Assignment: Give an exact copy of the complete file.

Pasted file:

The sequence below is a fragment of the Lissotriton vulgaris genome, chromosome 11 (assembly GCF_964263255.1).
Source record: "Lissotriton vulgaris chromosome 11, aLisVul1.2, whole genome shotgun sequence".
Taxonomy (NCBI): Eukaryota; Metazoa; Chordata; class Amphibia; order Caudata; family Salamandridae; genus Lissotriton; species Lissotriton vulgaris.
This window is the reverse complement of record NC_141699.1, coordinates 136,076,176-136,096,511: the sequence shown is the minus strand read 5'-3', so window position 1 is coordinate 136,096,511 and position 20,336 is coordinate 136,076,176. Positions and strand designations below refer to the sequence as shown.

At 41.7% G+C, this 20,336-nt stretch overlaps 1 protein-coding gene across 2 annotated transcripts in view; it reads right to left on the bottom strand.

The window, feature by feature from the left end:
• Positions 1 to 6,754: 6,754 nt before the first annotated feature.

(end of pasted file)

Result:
The sequence below is a fragment of the Lissotriton vulgaris genome, chromosome 11 (assembly GCF_964263255.1).
Source record: "Lissotriton vulgaris chromosome 11, aLisVul1.2, whole genome shotgun sequence".
Taxonomy (NCBI): Eukaryota; Metazoa; Chordata; class Amphibia; order Caudata; family Salamandridae; genus Lissotriton; species Lissotriton vulgaris.
This window is the reverse complement of record NC_141699.1, coordinates 136,076,176-136,096,511: the sequence shown is the minus strand read 5'-3', so window position 1 is coordinate 136,096,511 and position 20,336 is coordinate 136,076,176. Positions and strand designations below refer to the sequence as shown.

At 41.7% G+C, this 20,336-nt stretch overlaps 1 protein-coding gene across 2 annotated transcripts in view; it reads right to left on the bottom strand.

The window, feature by feature from the left end:
• Positions 1 to 6,754: 6,754 nt before the first annotated feature.